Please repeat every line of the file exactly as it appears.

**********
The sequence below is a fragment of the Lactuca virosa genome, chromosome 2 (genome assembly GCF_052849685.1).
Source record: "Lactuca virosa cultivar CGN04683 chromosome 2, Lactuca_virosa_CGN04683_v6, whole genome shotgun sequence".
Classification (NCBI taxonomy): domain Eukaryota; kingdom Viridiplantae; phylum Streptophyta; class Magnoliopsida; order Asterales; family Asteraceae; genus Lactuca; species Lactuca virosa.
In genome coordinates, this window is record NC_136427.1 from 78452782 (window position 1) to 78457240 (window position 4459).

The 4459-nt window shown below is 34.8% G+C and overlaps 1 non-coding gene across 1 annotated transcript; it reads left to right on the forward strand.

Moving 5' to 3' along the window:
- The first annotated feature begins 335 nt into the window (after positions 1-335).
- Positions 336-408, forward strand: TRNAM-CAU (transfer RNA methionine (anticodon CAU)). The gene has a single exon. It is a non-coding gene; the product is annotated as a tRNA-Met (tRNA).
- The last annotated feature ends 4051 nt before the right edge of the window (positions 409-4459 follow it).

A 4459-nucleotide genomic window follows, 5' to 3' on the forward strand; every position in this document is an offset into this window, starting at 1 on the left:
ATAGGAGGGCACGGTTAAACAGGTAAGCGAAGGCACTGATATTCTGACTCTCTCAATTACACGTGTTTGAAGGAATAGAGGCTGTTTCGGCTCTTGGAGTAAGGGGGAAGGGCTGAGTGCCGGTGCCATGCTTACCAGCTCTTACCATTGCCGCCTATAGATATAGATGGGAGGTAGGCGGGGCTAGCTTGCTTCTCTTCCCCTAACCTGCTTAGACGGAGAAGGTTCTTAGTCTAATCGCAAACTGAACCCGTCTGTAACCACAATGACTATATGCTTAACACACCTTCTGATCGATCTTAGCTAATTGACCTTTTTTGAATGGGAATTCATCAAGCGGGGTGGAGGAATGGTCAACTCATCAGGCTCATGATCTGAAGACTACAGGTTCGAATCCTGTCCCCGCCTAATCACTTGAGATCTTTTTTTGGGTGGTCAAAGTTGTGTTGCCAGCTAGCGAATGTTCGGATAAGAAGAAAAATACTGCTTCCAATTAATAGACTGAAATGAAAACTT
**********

The sequence below is a fragment of the Lactuca virosa genome, chromosome 2 (genome assembly GCF_052849685.1).
Source record: "Lactuca virosa cultivar CGN04683 chromosome 2, Lactuca_virosa_CGN04683_v6, whole genome shotgun sequence".
Classification (NCBI taxonomy): domain Eukaryota; kingdom Viridiplantae; phylum Streptophyta; class Magnoliopsida; order Asterales; family Asteraceae; genus Lactuca; species Lactuca virosa.
In genome coordinates, this window is record NC_136427.1 from 78452782 (window position 1) to 78457240 (window position 4459).

The 4459-nt window shown below is 34.8% G+C and overlaps 1 non-coding gene across 1 annotated transcript; it reads left to right on the forward strand.

Moving 5' to 3' along the window:
- The first annotated feature begins 335 nt into the window (after positions 1-335).
- Positions 336-408, forward strand: TRNAM-CAU (transfer RNA methionine (anticodon CAU)). The gene has a single exon. It is a non-coding gene; the product is annotated as a tRNA-Met (tRNA).
- The last annotated feature ends 4051 nt before the right edge of the window (positions 409-4459 follow it).

A 4459-nucleotide genomic window follows, 5' to 3' on the forward strand; every position in this document is an offset into this window, starting at 1 on the left:
ATAGGAGGGCACGGTTAAACAGGTAAGCGAAGGCACTGATATTCTGACTCTCTCAATTACACGTGTTTGAAGGAATAGAGGCTGTTTCGGCTCTTGGAGTAAGGGGGAAGGGCTGAGTGCCGGTGCCATGCTTACCAGCTCTTACCATTGCCGCCTATAGATATAGATGGGAGGTAGGCGGGGCTAGCTTGCTTCTCTTCCCCTAACCTGCTTAGACGGAGAAGGTTCTTAGTCTAATCGCAAACTGAACCCGTCTGTAACCACAATGACTATATGCTTAACACACCTTCTGATCGATCTTAGCTAATTGACCTTTTTTGAATGGGAATTCATCAAGCGGGGTGGAGGAATGGTCAACTCATCAGGCTCATGATCTGAAGACTACAGGTTCGAATCCTGTCCCCGCCTAATCACTTGAGATCTTTTTTTGGGTGGTCAAAGTTGTGTTGCCAGCTAGCGAATGTTCGGATAAGAAGAAAAATACTGCTTCCAATTAATAGACTGAAATGAAAACTT